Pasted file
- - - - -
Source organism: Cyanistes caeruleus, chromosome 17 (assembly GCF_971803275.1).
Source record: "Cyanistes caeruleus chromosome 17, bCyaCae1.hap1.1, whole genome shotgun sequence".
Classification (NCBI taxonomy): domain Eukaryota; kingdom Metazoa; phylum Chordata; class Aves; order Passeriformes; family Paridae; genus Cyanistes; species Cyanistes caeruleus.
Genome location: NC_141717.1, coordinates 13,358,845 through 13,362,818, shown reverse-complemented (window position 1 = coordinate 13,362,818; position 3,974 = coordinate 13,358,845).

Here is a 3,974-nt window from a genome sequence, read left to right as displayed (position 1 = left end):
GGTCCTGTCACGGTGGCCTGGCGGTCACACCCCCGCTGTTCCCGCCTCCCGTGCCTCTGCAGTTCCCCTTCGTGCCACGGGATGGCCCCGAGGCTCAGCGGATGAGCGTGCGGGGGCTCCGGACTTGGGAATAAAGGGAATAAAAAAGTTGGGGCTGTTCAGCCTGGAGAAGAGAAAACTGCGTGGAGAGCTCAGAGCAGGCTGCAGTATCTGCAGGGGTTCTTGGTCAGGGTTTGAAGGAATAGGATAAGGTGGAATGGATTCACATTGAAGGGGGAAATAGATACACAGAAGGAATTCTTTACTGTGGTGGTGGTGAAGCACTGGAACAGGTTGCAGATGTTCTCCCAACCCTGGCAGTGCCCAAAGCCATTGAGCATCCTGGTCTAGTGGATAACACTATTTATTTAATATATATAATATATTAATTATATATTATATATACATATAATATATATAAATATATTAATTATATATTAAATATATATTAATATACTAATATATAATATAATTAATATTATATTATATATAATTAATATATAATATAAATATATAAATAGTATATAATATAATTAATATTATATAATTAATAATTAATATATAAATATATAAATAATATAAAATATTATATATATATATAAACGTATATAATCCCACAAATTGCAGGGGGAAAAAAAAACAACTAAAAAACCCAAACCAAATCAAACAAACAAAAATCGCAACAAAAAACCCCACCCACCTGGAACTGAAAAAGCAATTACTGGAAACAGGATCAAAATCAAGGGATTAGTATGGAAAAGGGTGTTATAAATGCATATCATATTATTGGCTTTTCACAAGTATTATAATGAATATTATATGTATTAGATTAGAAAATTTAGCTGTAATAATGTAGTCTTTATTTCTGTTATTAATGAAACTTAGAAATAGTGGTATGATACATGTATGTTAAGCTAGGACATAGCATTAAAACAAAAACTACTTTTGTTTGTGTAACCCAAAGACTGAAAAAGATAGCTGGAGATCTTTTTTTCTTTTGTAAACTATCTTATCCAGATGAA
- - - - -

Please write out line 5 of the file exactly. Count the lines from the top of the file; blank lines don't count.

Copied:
Here is a 3,974-nt window from a genome sequence, read left to right as displayed (position 1 = left end):